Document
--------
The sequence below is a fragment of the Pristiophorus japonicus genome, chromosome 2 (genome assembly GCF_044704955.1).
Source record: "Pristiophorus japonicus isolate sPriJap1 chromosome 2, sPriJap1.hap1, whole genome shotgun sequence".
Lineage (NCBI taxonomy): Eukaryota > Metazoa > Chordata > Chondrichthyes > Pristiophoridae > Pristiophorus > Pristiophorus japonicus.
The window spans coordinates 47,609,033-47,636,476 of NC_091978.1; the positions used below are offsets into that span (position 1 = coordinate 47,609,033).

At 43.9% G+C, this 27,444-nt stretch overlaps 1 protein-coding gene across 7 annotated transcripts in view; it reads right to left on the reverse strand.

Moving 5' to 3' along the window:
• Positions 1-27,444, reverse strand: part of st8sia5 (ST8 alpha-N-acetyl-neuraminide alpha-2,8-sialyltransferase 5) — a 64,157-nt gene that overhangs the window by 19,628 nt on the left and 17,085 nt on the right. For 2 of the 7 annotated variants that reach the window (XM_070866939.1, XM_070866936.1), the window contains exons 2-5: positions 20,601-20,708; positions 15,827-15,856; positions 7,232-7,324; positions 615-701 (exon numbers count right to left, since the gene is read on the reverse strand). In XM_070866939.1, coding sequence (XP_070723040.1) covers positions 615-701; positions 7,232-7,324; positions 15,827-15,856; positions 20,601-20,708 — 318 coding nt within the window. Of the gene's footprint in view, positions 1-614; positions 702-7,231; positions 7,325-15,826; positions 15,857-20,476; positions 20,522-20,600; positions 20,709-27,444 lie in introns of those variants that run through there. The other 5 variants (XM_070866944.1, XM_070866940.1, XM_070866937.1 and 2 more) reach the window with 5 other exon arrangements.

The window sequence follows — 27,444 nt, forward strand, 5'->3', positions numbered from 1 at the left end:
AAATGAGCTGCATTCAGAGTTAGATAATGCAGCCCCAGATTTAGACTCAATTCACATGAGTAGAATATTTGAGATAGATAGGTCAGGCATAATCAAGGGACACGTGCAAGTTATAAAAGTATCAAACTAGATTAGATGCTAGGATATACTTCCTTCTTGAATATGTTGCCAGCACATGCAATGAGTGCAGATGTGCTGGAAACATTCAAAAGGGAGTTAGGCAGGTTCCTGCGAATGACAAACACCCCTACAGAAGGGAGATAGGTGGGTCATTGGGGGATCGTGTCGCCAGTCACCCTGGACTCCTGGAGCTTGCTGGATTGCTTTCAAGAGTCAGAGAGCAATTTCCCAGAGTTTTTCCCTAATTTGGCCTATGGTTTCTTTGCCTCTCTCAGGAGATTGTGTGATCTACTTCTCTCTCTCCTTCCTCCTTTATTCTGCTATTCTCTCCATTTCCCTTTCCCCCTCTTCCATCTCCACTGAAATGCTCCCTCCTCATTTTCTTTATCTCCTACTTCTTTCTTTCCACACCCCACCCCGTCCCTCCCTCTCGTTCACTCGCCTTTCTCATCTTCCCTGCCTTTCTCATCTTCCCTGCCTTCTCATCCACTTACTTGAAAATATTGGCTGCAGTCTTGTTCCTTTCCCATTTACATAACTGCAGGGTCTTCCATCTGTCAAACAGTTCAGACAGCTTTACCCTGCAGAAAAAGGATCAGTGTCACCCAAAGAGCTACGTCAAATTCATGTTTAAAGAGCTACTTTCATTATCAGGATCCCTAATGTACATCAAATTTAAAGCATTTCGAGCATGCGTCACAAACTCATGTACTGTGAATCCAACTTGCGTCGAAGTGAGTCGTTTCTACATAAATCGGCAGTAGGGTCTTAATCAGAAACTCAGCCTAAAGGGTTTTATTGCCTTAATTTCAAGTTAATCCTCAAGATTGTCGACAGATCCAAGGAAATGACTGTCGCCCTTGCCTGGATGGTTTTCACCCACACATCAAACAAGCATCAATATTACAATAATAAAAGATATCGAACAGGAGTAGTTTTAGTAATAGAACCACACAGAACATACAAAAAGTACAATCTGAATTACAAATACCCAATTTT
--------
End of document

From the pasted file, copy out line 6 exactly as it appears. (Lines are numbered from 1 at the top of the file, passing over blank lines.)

Moving 5' to 3' along the window: